Artist and Prestige Woman of Power Leelee Chan, whose projects in 2023 include presentations of new pieces in Singapore and Spain, and a large-scale sculptural installation for the Hong Kong Museum of Art’s forthcoming Joan Miró exhibition, talks about the regenerative nature of her work.
What are you working on at the moment and where can people see your art this year?
I just finished some new sculptures for Art SG, an art fair in Singapore from 12-15 January 2023. I will present these new works alongside two other artists, Mevlana Lipp and Miranda Feng, with Capsule Shanghai gallery. From 22 to 26 February, I will then have some new and recent sculptures in a two people booth with the artist Sven Johne in ARCOmardrid, an art fair in Spain, presented by Klemm’s gallery in Berlin. I’m really excited about these new works, and it will be the first time I show them in these two countries. A few of my older paintings will also be included in a group show curated by Zoie Yung, “Splendor of the Sun’, in Gallery Du Monde in Hong Kong from 5 January to 25 February.
Right now, I am working on a large-scale sculptural installation for the Hong Kong Museum of Art as part of the “Joan Miró – The Poetry of Everyday Life” exhibition, which will open on 2 March. Also, I will have a solo exhibition in Capsule Shanghai toward the end of the year. So, I will have a busy 2023 for sure.
Your art revolves around found objects, with plastic pallets becoming your signature. Which new materials have fascinated you lately?
Found plastic shipping pallets have been a consistent element in my practice since I returned to Hong Kong. They have a special meaning to me: they reflect my memories of growing up near the Kwai Tsing Container Terminal. And yet the plastic pallets have also become a vehicle to explore my interest in the ambiguous dimensions of the global supply chain of consumer capitalism and how it pertains to Hong Kong. Pallets are crucial to how “stuff ” circulates in our contemporary world. All my found pallets carry their own history but are lost in obscurity. Their circulation worldwide and the ceaseless state of movement from one mega-infrastructure of container ports to another can be thought of as a pattern of meditation.
My practice revolves not only around found industrial and household objects, but also other ubiquitous by-products of industrial processes, such as ball wheels and packaging. I also incorporate various minerals – obsidian, lapis lazuli, calcite, granite – and other natural elements like seashells and metals (copper, bronze, stainless steel and silver), as well as ancient Chinese artifacts. These disparate objects are the driving force in my practice, because they each have a unique materiality, cultural origin, history and evolving symbolic signification.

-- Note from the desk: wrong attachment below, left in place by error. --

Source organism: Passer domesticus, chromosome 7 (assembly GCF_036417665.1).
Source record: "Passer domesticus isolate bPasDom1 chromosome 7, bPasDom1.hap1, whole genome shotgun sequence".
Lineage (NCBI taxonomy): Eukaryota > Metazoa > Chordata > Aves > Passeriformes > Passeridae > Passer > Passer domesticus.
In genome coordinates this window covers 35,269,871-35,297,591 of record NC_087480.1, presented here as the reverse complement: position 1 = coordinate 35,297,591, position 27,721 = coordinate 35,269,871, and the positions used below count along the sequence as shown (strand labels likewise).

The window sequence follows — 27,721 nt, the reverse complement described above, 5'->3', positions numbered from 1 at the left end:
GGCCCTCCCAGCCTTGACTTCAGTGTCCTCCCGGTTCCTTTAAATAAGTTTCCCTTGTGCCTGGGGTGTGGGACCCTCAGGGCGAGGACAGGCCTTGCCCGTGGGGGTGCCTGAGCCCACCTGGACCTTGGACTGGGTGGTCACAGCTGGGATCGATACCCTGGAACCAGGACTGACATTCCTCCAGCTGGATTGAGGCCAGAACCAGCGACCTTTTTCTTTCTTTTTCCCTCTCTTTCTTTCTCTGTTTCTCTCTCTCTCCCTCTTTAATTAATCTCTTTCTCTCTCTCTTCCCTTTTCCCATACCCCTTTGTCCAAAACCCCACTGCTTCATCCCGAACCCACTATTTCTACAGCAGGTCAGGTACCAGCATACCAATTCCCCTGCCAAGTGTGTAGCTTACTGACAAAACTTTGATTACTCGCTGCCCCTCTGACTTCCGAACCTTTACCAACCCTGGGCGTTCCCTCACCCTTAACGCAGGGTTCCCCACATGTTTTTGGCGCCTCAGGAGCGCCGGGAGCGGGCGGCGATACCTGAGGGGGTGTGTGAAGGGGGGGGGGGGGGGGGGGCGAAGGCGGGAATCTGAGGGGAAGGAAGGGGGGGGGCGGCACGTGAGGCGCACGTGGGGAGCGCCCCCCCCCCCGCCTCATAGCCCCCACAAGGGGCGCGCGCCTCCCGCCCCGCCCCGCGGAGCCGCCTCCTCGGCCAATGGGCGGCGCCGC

Lately, I’ve been obsessed with alabaster and resin that recalls the luminosity and vivid colour of stained glass. It took many experiments and trial and error to develop the effect of a rippled surface of a stained- glass-like surface which, to me, embodies a state of becoming. I’m interested in how these materials can create a sacred and transcendental space when interacting with light.
From a background as a painter, what was it about sculpture that attracted you?
Making painting for me has always been an introspective process. I love looking at paintings and definitely have a soft spot for them. What attracted me to sculpture is that it entails a process-based journey that allows me to rediscover my city. As I’m working with such diverse materials and techniques, I’m also able to work with people from diverse backgrounds (logistic workers, metal- and silversmiths, quarry workers, architects and historians) and go to places in the city that I wouldn’t otherwise experience. It’s fulfilling to enhance my understanding of the city from my encounters with these people, as well as from within my studio.
Did your experiences with the BMW Art Journey affect the way you approach your own art?
For my BMW Art Journey, I deliberately chose materials that have profoundly impacted human civilisation to understand material culture and materiality from the ground level. This felt particularly significant during a time when everyone was trying to distance themselves from each other because of the Coronavirus pandemic. I’m glad to say that I’ve made personal connections that have lasted longer than just the duration of my journey. For example, for my recent solo show at Klemm’s gallery, I collaborated with marble stone artisans from Pietrasanta in Italy, whom I met during my journey.
I’ve also thought deeply about how I can utilise the knowledge I gained during my journey in the context of my daily studio practice. In Hong Kong, we get most of our materials from China as many related industries are no longer located here. The reality of being a contemporary artist in Hong Kong means ordering all kinds of materials from Taobao, essentially via shopping through jpegs. Although it’s convenient, you decide which materials to use entirely remotely. It also means you have no idea where this “stuff ” initially comes from, who’s extracting and producing it, or what people in those communities think about their changing roles in the time of globalisation.
My journey was very much about tracing the origins of materials, and this is something I still think about a lot when working in my studio today. I’m now unable to think of materials in the same way I did before.